How to preserve zucchini seeds

In this brief guide, we are going to answer the question “how to preserve zucchini seeds.”

How to preserve zucchini seeds 

Zucchinis seeds must be harvested, cleaned and dried for preservation. After drying they can be stored in ziplock bags or airtight containers until needed.

Zucchinis are easy to grow, summertime vegetables. Zucchini seeds can be harvested from fully ripe zucchinis and stored for planting. If harvested and stored properly, zucchini seeds may be viable for up to 8 years.

One mature zucchini holds about 500 seeds, so a single mature zucchini is all you need to harvest enough and more seeds for the next year’s crop. The physiological maturity characterizes the stage where seeds reach their maximum dry matter, germination and vigor values. Harvesting at this stage avoids obtaining unripe and drying-intolerant seeds, as well as the exposure of seeds on the field to biotic and abiotic factors that reduce their quality (1).

For the legume cluster per se, the local markets were the most important source, by far: 45.9% of seed transactions (so almost a half of all sources combined) (2).

How to harvest and clean zucchini seeds for preservation

Always choose a completely ripe and mature zucchini for harvesting seeds. 

Edible zucchinis are immature and their seeds have not developed completely. A completely mature zucchini would be large, with a very tough outer skin and it is certainly inedible.

To harvest and clean zucchini seeds (4):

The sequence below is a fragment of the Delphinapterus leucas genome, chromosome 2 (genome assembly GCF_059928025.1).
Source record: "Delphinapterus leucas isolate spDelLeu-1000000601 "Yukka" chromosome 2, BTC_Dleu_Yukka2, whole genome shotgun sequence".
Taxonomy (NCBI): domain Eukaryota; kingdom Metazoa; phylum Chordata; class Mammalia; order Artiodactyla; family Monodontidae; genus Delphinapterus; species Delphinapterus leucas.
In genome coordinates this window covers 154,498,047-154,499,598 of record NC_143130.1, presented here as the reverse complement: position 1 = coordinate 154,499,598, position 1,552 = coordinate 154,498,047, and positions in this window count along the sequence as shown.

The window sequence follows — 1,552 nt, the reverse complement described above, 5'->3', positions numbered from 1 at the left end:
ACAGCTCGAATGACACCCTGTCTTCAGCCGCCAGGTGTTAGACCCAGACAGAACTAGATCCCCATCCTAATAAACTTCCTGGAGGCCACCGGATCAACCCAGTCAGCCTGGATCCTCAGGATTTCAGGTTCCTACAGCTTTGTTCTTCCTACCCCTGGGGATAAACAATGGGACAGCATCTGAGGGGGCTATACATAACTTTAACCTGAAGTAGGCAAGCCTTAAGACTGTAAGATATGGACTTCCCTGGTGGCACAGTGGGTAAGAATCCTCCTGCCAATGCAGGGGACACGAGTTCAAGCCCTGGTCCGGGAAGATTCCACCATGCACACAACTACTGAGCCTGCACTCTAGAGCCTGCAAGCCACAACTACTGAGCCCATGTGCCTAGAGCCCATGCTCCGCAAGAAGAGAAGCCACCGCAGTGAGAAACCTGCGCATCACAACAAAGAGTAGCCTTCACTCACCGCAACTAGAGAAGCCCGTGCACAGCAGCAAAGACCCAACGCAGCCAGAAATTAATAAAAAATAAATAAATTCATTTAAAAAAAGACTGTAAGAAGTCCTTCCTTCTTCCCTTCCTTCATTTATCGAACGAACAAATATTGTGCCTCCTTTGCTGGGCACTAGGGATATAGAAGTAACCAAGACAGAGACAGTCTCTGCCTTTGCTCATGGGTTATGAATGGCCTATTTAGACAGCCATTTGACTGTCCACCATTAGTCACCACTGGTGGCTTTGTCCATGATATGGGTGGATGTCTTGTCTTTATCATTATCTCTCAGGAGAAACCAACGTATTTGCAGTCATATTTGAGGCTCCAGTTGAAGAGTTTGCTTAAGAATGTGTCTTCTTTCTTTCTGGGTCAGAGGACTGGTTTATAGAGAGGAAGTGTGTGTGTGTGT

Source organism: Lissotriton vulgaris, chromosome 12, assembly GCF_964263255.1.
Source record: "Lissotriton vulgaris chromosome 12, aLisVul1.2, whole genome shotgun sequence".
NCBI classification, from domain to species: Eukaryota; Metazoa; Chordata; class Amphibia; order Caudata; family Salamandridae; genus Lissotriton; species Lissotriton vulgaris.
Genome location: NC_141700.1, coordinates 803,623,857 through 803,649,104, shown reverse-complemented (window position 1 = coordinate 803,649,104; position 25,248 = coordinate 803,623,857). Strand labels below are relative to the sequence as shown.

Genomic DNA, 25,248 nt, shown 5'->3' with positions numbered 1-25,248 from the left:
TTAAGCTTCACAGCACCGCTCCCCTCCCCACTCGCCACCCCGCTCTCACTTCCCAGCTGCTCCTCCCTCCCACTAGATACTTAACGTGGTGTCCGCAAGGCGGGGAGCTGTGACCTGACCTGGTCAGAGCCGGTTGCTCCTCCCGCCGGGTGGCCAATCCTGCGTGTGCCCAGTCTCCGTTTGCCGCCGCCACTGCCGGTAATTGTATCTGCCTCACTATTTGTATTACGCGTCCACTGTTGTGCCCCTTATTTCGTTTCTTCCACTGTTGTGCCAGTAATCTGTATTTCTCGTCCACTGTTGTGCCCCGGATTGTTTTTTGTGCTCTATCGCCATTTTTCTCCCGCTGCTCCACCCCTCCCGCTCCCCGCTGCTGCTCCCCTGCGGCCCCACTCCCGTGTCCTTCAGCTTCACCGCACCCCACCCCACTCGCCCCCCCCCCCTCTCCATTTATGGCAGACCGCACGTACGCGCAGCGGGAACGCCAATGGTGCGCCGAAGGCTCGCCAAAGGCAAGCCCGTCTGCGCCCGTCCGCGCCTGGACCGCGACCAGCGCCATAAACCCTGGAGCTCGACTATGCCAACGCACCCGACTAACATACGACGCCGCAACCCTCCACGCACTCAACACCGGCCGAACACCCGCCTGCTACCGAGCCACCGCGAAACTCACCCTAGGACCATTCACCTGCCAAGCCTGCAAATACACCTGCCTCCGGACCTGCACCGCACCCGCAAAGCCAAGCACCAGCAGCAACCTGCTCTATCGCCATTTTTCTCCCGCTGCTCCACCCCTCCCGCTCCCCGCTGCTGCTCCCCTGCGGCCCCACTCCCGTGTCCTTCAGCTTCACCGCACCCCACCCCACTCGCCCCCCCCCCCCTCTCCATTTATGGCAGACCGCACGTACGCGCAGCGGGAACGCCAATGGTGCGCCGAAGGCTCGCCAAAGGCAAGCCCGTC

• Cut open a fully mature zucchini. The zucchini would be very hard and a kitchen knife may not cut through. If so, use an axe or hammer. 
  • Scoop out the seeds using a spoon or from your hands. 
  • Separate the seeds from the pulp and fibres and transfer the seeds into a clean container. The leftover pulp and fibres can be used to make compost or as bird feed.
  • Clean the zucchini seeds. The seeds can be cleaned by washing with a little bit of dish soap and water or by fermenting them in water
  • To wash the seeds in dish soap and water, immerse the zucchini seeds in a mixture of dish soap and water for a couple of hours and then wash them with clean water.
  • If you prefer fermenting, place the zucchini seeds in water for a couple of days. Simply add some water to the zucchini seeds and leave them in a warm place for a couple of days. This would make the zucchini seeds completely clean.
  • After the seeds have fermented, add more water to the zucchini seeds. This would make the viable seeds sink to the bottom and the dead seeds and remaining pulp will float to the top.
  • Drain the excess water and the dead seeds and pulp.
  • Clean the seeds again to remove the final traces of pulp and fibres.
  • Pat try the seeds using paper towels.

Now you can dry the seeds using one of the methods discussed next.

How to dry zucchini seeds 

Zucchini seeds must be dried before storage. Drying removes moisture from the zucchini seeds that may cause the growth of bacteria and mould. When completely dried, the zucchini seeds would be crips and not bendable.